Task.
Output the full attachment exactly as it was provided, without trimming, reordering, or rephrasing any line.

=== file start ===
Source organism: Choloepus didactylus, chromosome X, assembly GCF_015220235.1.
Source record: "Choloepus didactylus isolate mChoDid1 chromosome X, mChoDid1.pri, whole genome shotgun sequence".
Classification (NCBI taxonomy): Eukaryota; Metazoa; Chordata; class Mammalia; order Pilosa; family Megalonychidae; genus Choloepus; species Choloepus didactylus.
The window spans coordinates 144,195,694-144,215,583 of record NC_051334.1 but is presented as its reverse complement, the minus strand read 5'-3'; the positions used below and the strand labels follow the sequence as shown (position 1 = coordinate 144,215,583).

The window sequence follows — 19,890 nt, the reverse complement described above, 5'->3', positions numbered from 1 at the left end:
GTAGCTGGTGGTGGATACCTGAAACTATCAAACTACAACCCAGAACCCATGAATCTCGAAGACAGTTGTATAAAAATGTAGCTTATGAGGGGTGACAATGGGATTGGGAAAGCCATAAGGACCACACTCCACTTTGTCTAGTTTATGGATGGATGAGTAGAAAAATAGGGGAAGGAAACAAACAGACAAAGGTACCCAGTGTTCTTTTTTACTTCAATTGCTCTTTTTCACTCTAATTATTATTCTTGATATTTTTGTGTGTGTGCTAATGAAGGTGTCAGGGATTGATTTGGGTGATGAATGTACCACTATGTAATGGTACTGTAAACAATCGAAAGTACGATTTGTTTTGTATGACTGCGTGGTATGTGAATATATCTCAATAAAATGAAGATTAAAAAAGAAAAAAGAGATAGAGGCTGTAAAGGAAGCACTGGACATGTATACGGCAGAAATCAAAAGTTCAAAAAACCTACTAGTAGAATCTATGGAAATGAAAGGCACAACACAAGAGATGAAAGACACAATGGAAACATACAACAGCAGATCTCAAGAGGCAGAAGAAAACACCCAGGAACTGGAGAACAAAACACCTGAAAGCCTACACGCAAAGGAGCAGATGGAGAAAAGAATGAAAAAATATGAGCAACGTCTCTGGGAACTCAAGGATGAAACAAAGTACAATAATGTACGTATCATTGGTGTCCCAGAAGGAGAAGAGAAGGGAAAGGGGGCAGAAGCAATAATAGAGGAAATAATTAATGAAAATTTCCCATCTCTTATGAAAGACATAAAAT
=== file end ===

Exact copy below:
Source organism: Choloepus didactylus, chromosome X, assembly GCF_015220235.1.
Source record: "Choloepus didactylus isolate mChoDid1 chromosome X, mChoDid1.pri, whole genome shotgun sequence".
Classification (NCBI taxonomy): Eukaryota; Metazoa; Chordata; class Mammalia; order Pilosa; family Megalonychidae; genus Choloepus; species Choloepus didactylus.
The window spans coordinates 144,195,694-144,215,583 of record NC_051334.1 but is presented as its reverse complement, the minus strand read 5'-3'; the positions used below and the strand labels follow the sequence as shown (position 1 = coordinate 144,215,583).

The window sequence follows — 19,890 nt, the reverse complement described above, 5'->3', positions numbered from 1 at the left end:
GTAGCTGGTGGTGGATACCTGAAACTATCAAACTACAACCCAGAACCCATGAATCTCGAAGACAGTTGTATAAAAATGTAGCTTATGAGGGGTGACAATGGGATTGGGAAAGCCATAAGGACCACACTCCACTTTGTCTAGTTTATGGATGGATGAGTAGAAAAATAGGGGAAGGAAACAAACAGACAAAGGTACCCAGTGTTCTTTTTTACTTCAATTGCTCTTTTTCACTCTAATTATTATTCTTGATATTTTTGTGTGTGTGCTAATGAAGGTGTCAGGGATTGATTTGGGTGATGAATGTACCACTATGTAATGGTACTGTAAACAATCGAAAGTACGATTTGTTTTGTATGACTGCGTGGTATGTGAATATATCTCAATAAAATGAAGATTAAAAAAGAAAAAAGAGATAGAGGCTGTAAAGGAAGCACTGGACATGTATACGGCAGAAATCAAAAGTTCAAAAAACCTACTAGTAGAATCTATGGAAATGAAAGGCACAACACAAGAGATGAAAGACACAATGGAAACATACAACAGCAGATCTCAAGAGGCAGAAGAAAACACCCAGGAACTGGAGAACAAAACACCTGAAAGCCTACACGCAAAGGAGCAGATGGAGAAAAGAATGAAAAAATATGAGCAACGTCTCTGGGAACTCAAGGATGAAACAAAGTACAATAATGTACGTATCATTGGTGTCCCAGAAGGAGAAGAGAAGGGAAAGGGGGCAGAAGCAATAATAGAGGAAATAATTAATGAAAATTTCCCATCTCTTATGAAAGACATAAAAT